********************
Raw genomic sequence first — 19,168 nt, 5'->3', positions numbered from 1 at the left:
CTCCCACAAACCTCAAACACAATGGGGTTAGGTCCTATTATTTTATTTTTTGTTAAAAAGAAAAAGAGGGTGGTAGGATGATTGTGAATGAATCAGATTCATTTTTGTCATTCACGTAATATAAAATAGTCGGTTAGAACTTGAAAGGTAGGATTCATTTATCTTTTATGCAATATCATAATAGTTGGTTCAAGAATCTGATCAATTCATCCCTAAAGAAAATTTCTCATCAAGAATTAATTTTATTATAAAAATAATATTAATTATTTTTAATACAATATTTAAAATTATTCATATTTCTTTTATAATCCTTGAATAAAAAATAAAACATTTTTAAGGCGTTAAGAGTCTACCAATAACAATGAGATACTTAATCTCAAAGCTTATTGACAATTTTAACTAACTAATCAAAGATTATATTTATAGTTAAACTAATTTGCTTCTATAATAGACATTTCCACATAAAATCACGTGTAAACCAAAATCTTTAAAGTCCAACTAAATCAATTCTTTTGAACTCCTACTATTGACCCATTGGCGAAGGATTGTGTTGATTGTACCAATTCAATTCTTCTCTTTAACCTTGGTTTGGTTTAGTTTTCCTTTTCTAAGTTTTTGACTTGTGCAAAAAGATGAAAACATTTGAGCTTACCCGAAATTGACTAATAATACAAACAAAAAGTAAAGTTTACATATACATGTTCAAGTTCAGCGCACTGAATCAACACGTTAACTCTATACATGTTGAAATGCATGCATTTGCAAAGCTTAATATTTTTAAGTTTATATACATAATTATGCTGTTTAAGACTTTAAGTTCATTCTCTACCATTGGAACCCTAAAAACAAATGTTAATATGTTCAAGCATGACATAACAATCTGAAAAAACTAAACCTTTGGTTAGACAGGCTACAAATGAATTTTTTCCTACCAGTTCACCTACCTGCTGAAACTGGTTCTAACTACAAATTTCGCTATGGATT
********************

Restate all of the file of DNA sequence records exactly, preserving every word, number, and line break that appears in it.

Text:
Raw genomic sequence first — 19,168 nt, 5'->3', positions numbered from 1 at the left:
CTCCCACAAACCTCAAACACAATGGGGTTAGGTCCTATTATTTTATTTTTTGTTAAAAAGAAAAAGAGGGTGGTAGGATGATTGTGAATGAATCAGATTCATTTTTGTCATTCACGTAATATAAAATAGTCGGTTAGAACTTGAAAGGTAGGATTCATTTATCTTTTATGCAATATCATAATAGTTGGTTCAAGAATCTGATCAATTCATCCCTAAAGAAAATTTCTCATCAAGAATTAATTTTATTATAAAAATAATATTAATTATTTTTAATACAATATTTAAAATTATTCATATTTCTTTTATAATCCTTGAATAAAAAATAAAACATTTTTAAGGCGTTAAGAGTCTACCAATAACAATGAGATACTTAATCTCAAAGCTTATTGACAATTTTAACTAACTAATCAAAGATTATATTTATAGTTAAACTAATTTGCTTCTATAATAGACATTTCCACATAAAATCACGTGTAAACCAAAATCTTTAAAGTCCAACTAAATCAATTCTTTTGAACTCCTACTATTGACCCATTGGCGAAGGATTGTGTTGATTGTACCAATTCAATTCTTCTCTTTAACCTTGGTTTGGTTTAGTTTTCCTTTTCTAAGTTTTTGACTTGTGCAAAAAGATGAAAACATTTGAGCTTACCCGAAATTGACTAATAATACAAACAAAAAGTAAAGTTTACATATACATGTTCAAGTTCAGCGCACTGAATCAACACGTTAACTCTATACATGTTGAAATGCATGCATTTGCAAAGCTTAATATTTTTAAGTTTATATACATAATTATGCTGTTTAAGACTTTAAGTTCATTCTCTACCATTGGAACCCTAAAAACAAATGTTAATATGTTCAAGCATGACATAACAATCTGAAAAAACTAAACCTTTGGTTAGACAGGCTACAAATGAATTTTTTCCTACCAGTTCACCTACCTGCTGAAACTGGTTCTAACTACAAATTTCGCTATGGATT